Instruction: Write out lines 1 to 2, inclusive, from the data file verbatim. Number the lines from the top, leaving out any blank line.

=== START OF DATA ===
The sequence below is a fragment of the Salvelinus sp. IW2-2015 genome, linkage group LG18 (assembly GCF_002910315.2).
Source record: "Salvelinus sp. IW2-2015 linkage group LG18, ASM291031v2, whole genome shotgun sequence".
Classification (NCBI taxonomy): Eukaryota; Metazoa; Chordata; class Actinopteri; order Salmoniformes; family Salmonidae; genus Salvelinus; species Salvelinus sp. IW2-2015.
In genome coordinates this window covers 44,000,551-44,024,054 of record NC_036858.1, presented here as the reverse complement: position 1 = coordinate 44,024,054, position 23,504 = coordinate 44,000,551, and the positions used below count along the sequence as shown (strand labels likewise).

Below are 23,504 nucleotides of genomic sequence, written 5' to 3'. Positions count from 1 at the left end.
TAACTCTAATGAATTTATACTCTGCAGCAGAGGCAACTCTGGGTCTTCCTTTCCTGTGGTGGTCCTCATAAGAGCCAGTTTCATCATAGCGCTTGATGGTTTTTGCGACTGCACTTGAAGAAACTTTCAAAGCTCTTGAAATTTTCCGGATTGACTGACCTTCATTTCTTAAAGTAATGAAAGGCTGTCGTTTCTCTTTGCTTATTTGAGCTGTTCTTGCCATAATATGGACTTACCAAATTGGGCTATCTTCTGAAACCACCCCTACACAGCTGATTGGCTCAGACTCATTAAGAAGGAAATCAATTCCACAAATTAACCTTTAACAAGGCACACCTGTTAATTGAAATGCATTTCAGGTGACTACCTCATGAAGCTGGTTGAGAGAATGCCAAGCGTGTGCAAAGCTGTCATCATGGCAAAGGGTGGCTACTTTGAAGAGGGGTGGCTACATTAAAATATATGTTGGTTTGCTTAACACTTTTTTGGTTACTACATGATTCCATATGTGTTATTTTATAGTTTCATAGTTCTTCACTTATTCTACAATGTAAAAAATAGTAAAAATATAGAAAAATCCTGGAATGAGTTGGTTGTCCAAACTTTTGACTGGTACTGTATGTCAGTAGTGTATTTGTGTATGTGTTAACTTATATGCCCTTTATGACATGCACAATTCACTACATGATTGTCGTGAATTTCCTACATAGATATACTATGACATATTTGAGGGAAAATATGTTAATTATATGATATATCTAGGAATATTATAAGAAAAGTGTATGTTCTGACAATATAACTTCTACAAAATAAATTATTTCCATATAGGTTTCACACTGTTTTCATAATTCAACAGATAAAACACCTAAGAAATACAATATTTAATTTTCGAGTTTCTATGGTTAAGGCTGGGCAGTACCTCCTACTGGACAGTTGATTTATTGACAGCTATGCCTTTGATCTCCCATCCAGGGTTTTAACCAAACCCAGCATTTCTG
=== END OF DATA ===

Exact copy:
The sequence below is a fragment of the Salvelinus sp. IW2-2015 genome, linkage group LG18 (assembly GCF_002910315.2).
Source record: "Salvelinus sp. IW2-2015 linkage group LG18, ASM291031v2, whole genome shotgun sequence".